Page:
In the autumn of 2012, when I start whatever program I decide to enter, I’ll be 60 years old. “Why now?” you may ask. (And you would be justified.) After all, I don’t have a 30-year career ahead of me, teaching or doing research. So here’s the story.
When I was about to receive my first master’s degree, one of the members of my committee, Prof. Lavon Page (who had also been my undergraduate advisor), told me two important things: (a) my oral exam was the best master’s oral he had ever sat in on (“so far”, I must add now, 36 years later :), and (b) I was as capable of doing PhD work as anyone he had ever taught. I was very flattered (as you can tell by how well I remember what he said! :), but the problem was that I although I enjoyed mathematics I didn’t like it well enough to spend PhD-level time and energy on it. And at that point I was tired of being in school. So I took a COBOL course and started working for the City of Durham (North Carolina). I very soon grew tired of doing business-applications programming and moved to Maryland to work (in FORTRAN) on NASA projects at Goddard Space Flight Center.
After a few months I was asked to join the “graphics” team on the large orbit-determination system that the company I worked for was maintaining and enhancing. This work involved very little graphics (the user interface was almost entirely text based), but I found it interesting and much more satisfying than standard programming. Fairly soon they let me start designing some of the screens I was coding.
Then came the first (or perhaps the second, depending on how you read it) conference in the series now known as CHI. “Human Factors in Computing Systems”, it was called. And it was in Maryland. Gaithersburg, specifically — just eighteen miles up the road. I was then working on a project to investigate the uses of microcomputers in helping make it easier for people to provide input to the orbit determination system on which I had previously worked. We were using a Digital Equipment Corporation MiniMINC to build a Q&A system that would construct the keyword-card images and feed a file to the mainframe. Users could modify their parameters by answering the questions again, thereby avoiding having to go to the keypunch machine and produce another card (not to mention insert it in the right place in the card deck). So my NASA client agreed that the conference was relevant for me, and since it involved only local travel he approved it with no fuss.
Zowie! The light bulb went on. I finally knew what I wanted to do with my professional life.
I dreamed of doing research in how to make software more usable. Problem was, at this point I had been working full time for almost seven years and was accustomed to having a full-time salary; I was not interested in being a poor grad student again. Nor was I interested in having what would amount to two full-time jobs, which is what would have happened had I gone to PhD school while working full time. So I went part time and got a second master’s, this time in Human Development. (The psychology department at the University of Maryland accepts only full-time PhD students, so I chose a program in the College of Education. It was close enough for what I needed at the time.) My advisor, Dr. Stan Bennett (no faculty page available) gave me my other favorite compliment I’ve received from a professor: “You ask the most interesting questions!” he once exclaimed as we met after class (a class in which I had asked a question to which he didn’t know the answer) to discuss my program.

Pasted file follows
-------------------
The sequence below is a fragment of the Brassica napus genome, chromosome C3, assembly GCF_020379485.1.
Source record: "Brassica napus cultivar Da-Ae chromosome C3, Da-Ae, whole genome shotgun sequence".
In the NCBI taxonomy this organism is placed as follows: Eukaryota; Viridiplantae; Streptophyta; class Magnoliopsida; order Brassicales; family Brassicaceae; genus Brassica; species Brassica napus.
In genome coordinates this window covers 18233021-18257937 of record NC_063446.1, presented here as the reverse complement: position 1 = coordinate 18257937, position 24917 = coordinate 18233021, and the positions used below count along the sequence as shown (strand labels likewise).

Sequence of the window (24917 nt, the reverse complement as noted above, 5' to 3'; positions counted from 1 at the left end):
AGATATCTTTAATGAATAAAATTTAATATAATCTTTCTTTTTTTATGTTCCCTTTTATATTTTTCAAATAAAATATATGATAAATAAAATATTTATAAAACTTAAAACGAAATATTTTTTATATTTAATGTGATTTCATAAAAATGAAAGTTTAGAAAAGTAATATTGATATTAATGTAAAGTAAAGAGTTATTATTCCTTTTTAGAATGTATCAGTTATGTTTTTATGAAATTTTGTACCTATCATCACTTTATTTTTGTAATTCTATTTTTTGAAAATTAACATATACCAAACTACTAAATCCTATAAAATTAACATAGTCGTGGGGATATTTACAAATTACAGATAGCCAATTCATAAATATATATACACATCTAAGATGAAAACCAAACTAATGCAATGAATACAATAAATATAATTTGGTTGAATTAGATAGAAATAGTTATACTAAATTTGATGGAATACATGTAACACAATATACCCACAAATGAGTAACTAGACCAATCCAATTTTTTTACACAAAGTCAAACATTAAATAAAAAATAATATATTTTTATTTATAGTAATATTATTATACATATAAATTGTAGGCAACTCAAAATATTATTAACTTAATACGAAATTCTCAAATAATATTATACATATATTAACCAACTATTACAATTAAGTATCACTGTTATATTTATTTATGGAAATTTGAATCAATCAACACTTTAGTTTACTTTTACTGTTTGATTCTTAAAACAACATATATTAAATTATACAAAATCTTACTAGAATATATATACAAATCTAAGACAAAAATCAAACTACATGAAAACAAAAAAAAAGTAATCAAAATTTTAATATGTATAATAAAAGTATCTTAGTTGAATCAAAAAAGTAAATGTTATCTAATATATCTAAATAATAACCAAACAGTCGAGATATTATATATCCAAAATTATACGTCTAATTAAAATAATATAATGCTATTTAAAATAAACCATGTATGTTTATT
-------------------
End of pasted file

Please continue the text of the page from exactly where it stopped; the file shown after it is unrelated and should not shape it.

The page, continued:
If I had discovered human-computer interaction before starting to work, I probably would have stayed in school and gotten a PhD in cognitive or experimental psychology.
So why now?
The answer is, essentially, because now I can afford it. I have a very small mortgage (having owned my house since 1985), no dependents, some investments, and two sources of income that I can use if I need to. I have my late husband’s Social Security, which I can start drawing when I turn 60 (remember how old I’ll be when I start school? :), and my pension from my long-time employer, which I’d have to draw at a reduced rate but which will help keep me from losing sleep over worries about paying tuition and rent.
The rest of the answer is that in recent years I’ve become more involved in the CHI community than I had been earlier, and I want to contribute to it (and to the user experience — UX — practitioner community in general) academically as well as from the practitioner perspective. In addition, over the last two years I’ve been heavily involved in efforts to improve research-practice interaction, and one of my possible research topics is in this area. (Stay tuned for others.)
Edit 5 Dec 2012
After someone tweeted a link to this page I realized that I hadn’t updated it with my chosen topic. My research focus is the design of technology to support spiritual and numinous experiences, experiences of awe and wonder. I’m interested in people’s subjective experience, independent of any specific religious interpretation.